We've all been there, either as the mom, kid, or both. Or neither! Trying to be more inclusive in 2017.

Short Cuts: Hidden my game by mom Series

Since the dawn of electronic handheld gaming, there has been conflict between mother and child. The mother wants chores or homework to be done, but there’s always “just one more level” or a high score just out of reach. At some point, the mother will resort to simply hiding the device in the hopes of boring the child into productivity. The child, of course, instead leverages their boredom into searching for their game. They inevitably find the device, and the cycle begins anew. Japanese developer hap Inc.’s free Hidden my game by mom (sic) series distills and translates this conflict into a delightfully absurd escape room puzzle game format.

The goal of a Hidden my game by mom level is to find your hidden game (that looks conspicuously like a Nintendo 3DS) without alerting your mom or, uh, dying. Game overs can come swift and unexpected, but luckily the levels are all bite-sized and the game overs are usually pretty funny, keeping frustration to a minimum. Each level is like a mini room escape game, set in similar-looking rooms built from a small library of objects.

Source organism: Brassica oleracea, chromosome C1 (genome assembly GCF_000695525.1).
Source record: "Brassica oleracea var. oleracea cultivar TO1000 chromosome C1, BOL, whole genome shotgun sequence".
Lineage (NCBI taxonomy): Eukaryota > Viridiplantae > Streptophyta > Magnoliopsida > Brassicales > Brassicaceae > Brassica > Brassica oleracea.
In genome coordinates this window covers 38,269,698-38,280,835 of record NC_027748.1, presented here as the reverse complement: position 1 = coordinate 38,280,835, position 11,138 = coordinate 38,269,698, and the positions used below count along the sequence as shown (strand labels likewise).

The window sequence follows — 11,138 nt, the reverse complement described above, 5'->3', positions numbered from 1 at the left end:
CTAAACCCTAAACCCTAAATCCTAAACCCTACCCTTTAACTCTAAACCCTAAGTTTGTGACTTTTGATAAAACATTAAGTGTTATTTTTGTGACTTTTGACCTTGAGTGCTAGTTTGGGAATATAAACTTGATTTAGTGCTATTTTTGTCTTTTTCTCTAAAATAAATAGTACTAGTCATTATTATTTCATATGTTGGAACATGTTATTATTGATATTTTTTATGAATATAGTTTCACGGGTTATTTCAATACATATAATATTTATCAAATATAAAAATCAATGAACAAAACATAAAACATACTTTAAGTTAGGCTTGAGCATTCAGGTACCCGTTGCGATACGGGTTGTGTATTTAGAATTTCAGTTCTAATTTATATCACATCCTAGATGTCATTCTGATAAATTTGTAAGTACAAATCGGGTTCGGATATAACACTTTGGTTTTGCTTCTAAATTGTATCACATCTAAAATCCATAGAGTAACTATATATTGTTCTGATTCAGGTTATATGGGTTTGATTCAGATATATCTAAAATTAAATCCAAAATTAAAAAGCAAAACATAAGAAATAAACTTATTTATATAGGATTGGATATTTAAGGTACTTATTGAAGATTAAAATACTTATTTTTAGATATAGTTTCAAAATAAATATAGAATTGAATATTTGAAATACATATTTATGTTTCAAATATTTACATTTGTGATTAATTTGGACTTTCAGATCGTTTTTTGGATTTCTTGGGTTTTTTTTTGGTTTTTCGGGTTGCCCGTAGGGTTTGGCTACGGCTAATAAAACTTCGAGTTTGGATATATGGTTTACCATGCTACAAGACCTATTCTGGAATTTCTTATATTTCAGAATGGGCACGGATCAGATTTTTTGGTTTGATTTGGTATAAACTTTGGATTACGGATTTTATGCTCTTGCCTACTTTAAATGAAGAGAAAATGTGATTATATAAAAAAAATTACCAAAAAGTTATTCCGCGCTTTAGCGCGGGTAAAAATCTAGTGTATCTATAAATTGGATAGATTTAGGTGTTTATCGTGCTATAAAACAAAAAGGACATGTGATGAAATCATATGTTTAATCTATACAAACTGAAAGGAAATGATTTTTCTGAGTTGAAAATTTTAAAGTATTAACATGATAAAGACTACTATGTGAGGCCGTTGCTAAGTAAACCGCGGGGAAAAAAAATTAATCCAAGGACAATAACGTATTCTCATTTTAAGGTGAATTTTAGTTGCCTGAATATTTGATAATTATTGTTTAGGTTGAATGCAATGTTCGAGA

The brilliance of the Hidden games lies in how they let you build a sense of familiarity with the various objects in the room, only to completely upend your expectations just when you think you know how it all works. It reminds me of a Roadrunner cartoon, both in the dogged hunt your character is making for his game, but also the cartoon “logic” the puzzles employ. It’s rare that a puzzle game will make me laugh or even smile at a solution, but these games had me laughing in almost every level. They’re really a delight to play.

It’s like someone made a game out of the ending of The Conversation.

A huge part of my enjoyment of the two Hidden games comes from the theme itself. It’s so… ordinary. And relatable! I mentioned the games over tea at Stately Manor, and Dave noted that he was currently hiding one of his children’s 3DS. [it’s in my closet under a sweater that last fit me in 1997 -ed.] It also provides a unique and compelling motive that this style of game usually lacks, beyond just “get out of the room”.

Both Hidden games are completely free (just a banner ad up top and an ad-supported hint system) on both iOS and Android and will each give you an hour or two’s worth of puzzles to solve. At that price, there’s no reason not to give them a spin, and they’re the perfect games to cozy up with on a cold winter’s evening. Just make sure you don’t have any chores or homework to do first.

 

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